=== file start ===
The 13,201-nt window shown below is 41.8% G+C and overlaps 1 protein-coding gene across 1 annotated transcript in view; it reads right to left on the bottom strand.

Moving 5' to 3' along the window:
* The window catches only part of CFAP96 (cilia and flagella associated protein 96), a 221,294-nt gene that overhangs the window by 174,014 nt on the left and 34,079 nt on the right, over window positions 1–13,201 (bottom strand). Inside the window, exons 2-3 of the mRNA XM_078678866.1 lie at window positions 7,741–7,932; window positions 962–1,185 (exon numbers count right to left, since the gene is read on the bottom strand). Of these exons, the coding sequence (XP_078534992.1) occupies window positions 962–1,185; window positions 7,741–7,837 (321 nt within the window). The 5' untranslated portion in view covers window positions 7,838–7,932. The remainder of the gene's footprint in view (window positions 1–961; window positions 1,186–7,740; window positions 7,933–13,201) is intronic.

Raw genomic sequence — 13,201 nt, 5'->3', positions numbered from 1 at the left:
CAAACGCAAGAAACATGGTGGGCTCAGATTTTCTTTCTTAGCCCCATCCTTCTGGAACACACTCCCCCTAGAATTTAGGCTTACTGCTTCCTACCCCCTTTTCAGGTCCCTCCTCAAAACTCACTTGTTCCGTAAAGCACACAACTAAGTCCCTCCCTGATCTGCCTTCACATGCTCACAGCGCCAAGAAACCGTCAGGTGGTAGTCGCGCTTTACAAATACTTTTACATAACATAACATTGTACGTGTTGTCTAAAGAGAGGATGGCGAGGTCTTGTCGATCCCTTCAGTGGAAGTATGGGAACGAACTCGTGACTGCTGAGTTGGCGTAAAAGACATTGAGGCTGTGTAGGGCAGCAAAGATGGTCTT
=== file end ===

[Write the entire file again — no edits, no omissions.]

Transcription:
The 13,201-nt window shown below is 41.8% G+C and overlaps 1 protein-coding gene across 1 annotated transcript in view; it reads right to left on the bottom strand.

Moving 5' to 3' along the window:
* The window catches only part of CFAP96 (cilia and flagella associated protein 96), a 221,294-nt gene that overhangs the window by 174,014 nt on the left and 34,079 nt on the right, over window positions 1–13,201 (bottom strand). Inside the window, exons 2-3 of the mRNA XM_078678866.1 lie at window positions 7,741–7,932; window positions 962–1,185 (exon numbers count right to left, since the gene is read on the bottom strand). Of these exons, the coding sequence (XP_078534992.1) occupies window positions 962–1,185; window positions 7,741–7,837 (321 nt within the window). The 5' untranslated portion in view covers window positions 7,838–7,932. The remainder of the gene's footprint in view (window positions 1–961; window positions 1,186–7,740; window positions 7,933–13,201) is intronic.

Raw genomic sequence — 13,201 nt, 5'->3', positions numbered from 1 at the left:
CAAACGCAAGAAACATGGTGGGCTCAGATTTTCTTTCTTAGCCCCATCCTTCTGGAACACACTCCCCCTAGAATTTAGGCTTACTGCTTCCTACCCCCTTTTCAGGTCCCTCCTCAAAACTCACTTGTTCCGTAAAGCACACAACTAAGTCCCTCCCTGATCTGCCTTCACATGCTCACAGCGCCAAGAAACCGTCAGGTGGTAGTCGCGCTTTACAAATACTTTTACATAACATAACATTGTACGTGTTGTCTAAAGAGAGGATGGCGAGGTCTTGTCGATCCCTTCAGTGGAAGTATGGGAACGAACTCGTGACTGCTGAGTTGGCGTAAAAGACATTGAGGCTGTGTAGGGCAGCAAAGATGGTCTT